Forty years after its original 1979 release, filmmaker Francis Ford Coppola’s celebrated masterpiece of the Vietnam War era has been restored, remastered and re-released as Apocalypse Now Final Cut. For the first time, Coppola’s original intent for creating a visceral, deep low frequency impact has been fully realized with the introduction of Sensual Sound, developed by American Zoetrope in partnership with Meyer Sound Laboratories, Inc. of Berkeley, California. Under Coppola’s personal supervision, a team from his American Zoetrope production company remastered the film’s visuals in 4K Ultra HD with Dolby Vision from the original negatives, and also transferred the soundtrack to high-resolution 96 kHz digital for remixing and remastering in Dolby Atmos.
The film’s original release garnered universal acclaim for its imaginative and evocative soundtrack, with the team headed by film sound innovator Walter Murch receiving the Academy Award for Best Sound Design. However, despite their groundbreaking efforts, the technical limitations of the day thwarted attempts to effectively emulate the powerful, corporeal force inherent in the sounds of modern warfare.
“There were no films at the time with that kind of infrasonic, ultra-low frequency impact,” says Meyer Sound president and CEO John Meyer, who had founded his company only months before the film’s first release. “You had to get those frequencies on the soundtrack first, and then you had to reproduce them with loudspeakers. None of that was happening in 1979. But what we have in this new version with Sensual Sound is deeper and more powerful because the technology has vastly improved. This really is a breakthrough.”
Sensual Sound is implemented in both the post-production of the soundtrack and in the film’s exhibition using Meyer Sound’s VLFC very low frequency control element. Unlike conventional subwoofers that roll off at the threshold of hearing (about 20Hz), the VLFC bridges across this threshold to deliver infrasonic response down to 13 Hz. All very low frequency sounds are bolstered by a corporeal sensation of physical force.
“When you sense those extreme low frequency sounds, immediately hormones are secreted into your bloodstream that tell you ‘get the hell out of here fast’ or ‘freeze and play dead,’” explains Coppola. “When you see the B-52 strikes in this new version, you feel them and then you hear them. It’s the difference between just hearing something and being inside a room that’s shaking. You get scared when the room is shaking.”
Sensual Sound heightens the filmgoer’s perceptions at key points, Coppola continues. “Also, during the helicopter attack, the entire Wagner Valkyrie section, at various points in this sequence the new sound capability that John has given us is used to great effect.”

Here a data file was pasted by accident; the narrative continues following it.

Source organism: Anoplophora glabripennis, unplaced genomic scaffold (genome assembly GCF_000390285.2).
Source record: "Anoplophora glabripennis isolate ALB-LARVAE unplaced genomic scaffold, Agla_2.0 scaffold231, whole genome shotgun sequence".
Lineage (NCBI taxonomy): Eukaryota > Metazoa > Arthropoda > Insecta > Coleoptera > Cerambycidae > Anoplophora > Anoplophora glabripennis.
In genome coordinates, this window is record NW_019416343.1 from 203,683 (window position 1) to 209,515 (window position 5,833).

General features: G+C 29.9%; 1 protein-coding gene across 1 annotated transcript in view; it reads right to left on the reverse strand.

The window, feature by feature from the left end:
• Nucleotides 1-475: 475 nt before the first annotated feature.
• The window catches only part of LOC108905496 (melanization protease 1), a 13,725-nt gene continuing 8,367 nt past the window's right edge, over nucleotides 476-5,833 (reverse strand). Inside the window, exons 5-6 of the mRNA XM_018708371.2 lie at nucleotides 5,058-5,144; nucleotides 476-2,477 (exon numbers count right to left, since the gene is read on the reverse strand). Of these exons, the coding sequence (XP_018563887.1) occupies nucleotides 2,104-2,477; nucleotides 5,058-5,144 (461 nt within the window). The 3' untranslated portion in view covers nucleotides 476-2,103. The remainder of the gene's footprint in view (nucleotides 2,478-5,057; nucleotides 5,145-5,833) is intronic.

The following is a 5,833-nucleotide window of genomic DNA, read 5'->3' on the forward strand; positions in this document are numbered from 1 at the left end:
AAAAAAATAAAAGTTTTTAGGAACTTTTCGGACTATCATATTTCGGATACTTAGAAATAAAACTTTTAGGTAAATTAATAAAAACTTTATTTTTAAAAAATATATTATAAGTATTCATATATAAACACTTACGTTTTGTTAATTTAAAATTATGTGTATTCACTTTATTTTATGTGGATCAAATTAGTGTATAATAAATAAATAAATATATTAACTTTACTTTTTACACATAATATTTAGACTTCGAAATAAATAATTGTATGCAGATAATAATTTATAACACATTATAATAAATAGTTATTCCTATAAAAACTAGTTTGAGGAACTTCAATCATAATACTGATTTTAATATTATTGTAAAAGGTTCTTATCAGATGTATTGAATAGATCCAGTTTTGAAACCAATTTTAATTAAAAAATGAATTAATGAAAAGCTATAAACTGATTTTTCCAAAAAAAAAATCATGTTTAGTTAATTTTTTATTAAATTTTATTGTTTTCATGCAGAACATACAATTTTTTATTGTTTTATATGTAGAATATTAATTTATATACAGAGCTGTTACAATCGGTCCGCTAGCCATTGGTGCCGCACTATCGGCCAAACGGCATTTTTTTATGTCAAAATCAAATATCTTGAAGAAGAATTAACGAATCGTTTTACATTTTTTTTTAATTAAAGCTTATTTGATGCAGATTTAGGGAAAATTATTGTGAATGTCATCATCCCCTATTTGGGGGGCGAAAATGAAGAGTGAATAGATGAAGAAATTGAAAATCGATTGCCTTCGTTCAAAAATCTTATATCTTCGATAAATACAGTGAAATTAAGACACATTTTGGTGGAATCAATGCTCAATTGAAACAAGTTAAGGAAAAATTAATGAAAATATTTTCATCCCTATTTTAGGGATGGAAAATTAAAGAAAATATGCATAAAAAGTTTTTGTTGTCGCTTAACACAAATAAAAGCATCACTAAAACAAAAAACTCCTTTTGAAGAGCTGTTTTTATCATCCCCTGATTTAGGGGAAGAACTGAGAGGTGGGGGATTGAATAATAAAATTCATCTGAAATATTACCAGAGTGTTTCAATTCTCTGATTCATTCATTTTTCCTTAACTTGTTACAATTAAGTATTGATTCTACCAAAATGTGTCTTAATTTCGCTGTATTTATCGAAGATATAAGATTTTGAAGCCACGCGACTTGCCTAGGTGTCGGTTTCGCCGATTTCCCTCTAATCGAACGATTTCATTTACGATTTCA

Sensual Sound will make its public debut when Apocalypse Now Final Cut premieres on April 28 at the Tribeca Film Festival, presented by AT&T. The complete Meyer Sound loudspeaker system installed at New York’s Beacon Theatre will be augmented with 12 VLFC elements in addition to the six 1100-LFC elements that cover the lowest octaves of the audible range.
Enhancing the realism of cinema sound has been a lifelong passion for John Meyer, and his relationship with Coppola’s production company extends back to 1979 when a member of the American Zoetrope sound team asked Meyer Sound to leverage the best technology of the time in an attempt to achieve Coppola’s desired visceral impact. The result was the 650 subwoofer, one of the company’s first products, used for limited Bay Area showings of the film.
“Those first 650 subwoofers for Apocalypse Now helped put our new company on the map and elevated our reputation in the industry,” notes Helen Meyer, the company’s co-founder and executive vice president. “And it’s exciting that, 40 years later, our new technology has again enhanced the film, and that Francis is so enthusiastic about it. The fact that our technology has evolved to this point is a hallmark of what we do. We are never satisfied with one level of product performance. We continually work to make it even better.”
Shortly after the remastering project was launched, Meyer Sound was again brought on board, and John Meyer started rethinking the possibilities in light of new technologies.
“I had been watching the film with the original soundtrack, which only went down to 30 Hz, and I really felt it needed to go deeper,” he recalls. “If you ever are around guns, even at a shooting range with only handguns, the sound hits your body with a powerful feeling. We weren’t getting that. Francis agreed to come over to our theater in Berkeley to hear our new technology, and we demonstrated how this effect would add a new dimension to his film. He agreed this was the path to take, and that’s how we got started on the partnership for this re-release.”
Much of the initial work on sound editing and infrasonic enhancement was carried out at Coppola’s own private post-production facility in the Napa Valley, where the studios are fully equipped with Meyer Sound cinema systems. For this project, the mixing suite was further equipped with two VLFC elements. The final Atmos mix was finished at Dolby Studios in San Francisco by Skywalker Sound Re-recording Engineer Pete Horner. Here again, low frequencies were extended into the infrasonic realm with a VLFC pair.
For the Beacon Theatre premiere, the full Meyer Sound system will comprise — in addition to the low frequency elements already mentioned — front LCR screen systems of 10 each LEOPARD line array loudspeakers and surround systems with UPA-1P, UPJ-1Pand M1D loudspeakers.